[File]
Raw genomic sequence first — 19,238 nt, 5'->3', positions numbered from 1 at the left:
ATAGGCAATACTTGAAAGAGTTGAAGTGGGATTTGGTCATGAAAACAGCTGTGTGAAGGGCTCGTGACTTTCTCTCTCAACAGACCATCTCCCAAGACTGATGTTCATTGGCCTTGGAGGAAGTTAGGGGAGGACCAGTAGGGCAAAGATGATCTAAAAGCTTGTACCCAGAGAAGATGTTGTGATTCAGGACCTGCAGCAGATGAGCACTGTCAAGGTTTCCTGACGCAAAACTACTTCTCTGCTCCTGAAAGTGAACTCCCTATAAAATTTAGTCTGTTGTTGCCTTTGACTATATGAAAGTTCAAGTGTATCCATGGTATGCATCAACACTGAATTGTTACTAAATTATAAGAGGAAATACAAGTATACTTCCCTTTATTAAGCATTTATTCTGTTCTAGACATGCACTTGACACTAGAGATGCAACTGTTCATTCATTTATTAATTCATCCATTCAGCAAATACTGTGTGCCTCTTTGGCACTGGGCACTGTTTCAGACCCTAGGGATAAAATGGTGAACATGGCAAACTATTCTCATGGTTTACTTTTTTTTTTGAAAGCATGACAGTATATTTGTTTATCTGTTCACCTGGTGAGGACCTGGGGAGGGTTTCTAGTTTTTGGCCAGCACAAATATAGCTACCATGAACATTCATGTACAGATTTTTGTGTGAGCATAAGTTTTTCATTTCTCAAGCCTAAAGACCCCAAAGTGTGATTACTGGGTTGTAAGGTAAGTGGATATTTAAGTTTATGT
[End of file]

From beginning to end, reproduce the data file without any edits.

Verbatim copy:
Raw genomic sequence first — 19,238 nt, 5'->3', positions numbered from 1 at the left:
ATAGGCAATACTTGAAAGAGTTGAAGTGGGATTTGGTCATGAAAACAGCTGTGTGAAGGGCTCGTGACTTTCTCTCTCAACAGACCATCTCCCAAGACTGATGTTCATTGGCCTTGGAGGAAGTTAGGGGAGGACCAGTAGGGCAAAGATGATCTAAAAGCTTGTACCCAGAGAAGATGTTGTGATTCAGGACCTGCAGCAGATGAGCACTGTCAAGGTTTCCTGACGCAAAACTACTTCTCTGCTCCTGAAAGTGAACTCCCTATAAAATTTAGTCTGTTGTTGCCTTTGACTATATGAAAGTTCAAGTGTATCCATGGTATGCATCAACACTGAATTGTTACTAAATTATAAGAGGAAATACAAGTATACTTCCCTTTATTAAGCATTTATTCTGTTCTAGACATGCACTTGACACTAGAGATGCAACTGTTCATTCATTTATTAATTCATCCATTCAGCAAATACTGTGTGCCTCTTTGGCACTGGGCACTGTTTCAGACCCTAGGGATAAAATGGTGAACATGGCAAACTATTCTCATGGTTTACTTTTTTTTTTGAAAGCATGACAGTATATTTGTTTATCTGTTCACCTGGTGAGGACCTGGGGAGGGTTTCTAGTTTTTGGCCAGCACAAATATAGCTACCATGAACATTCATGTACAGATTTTTGTGTGAGCATAAGTTTTTCATTTCTCAAGCCTAAAGACCCCAAAGTGTGATTACTGGGTTGTAAGGTAAGTGGATATTTAAGTTTATGT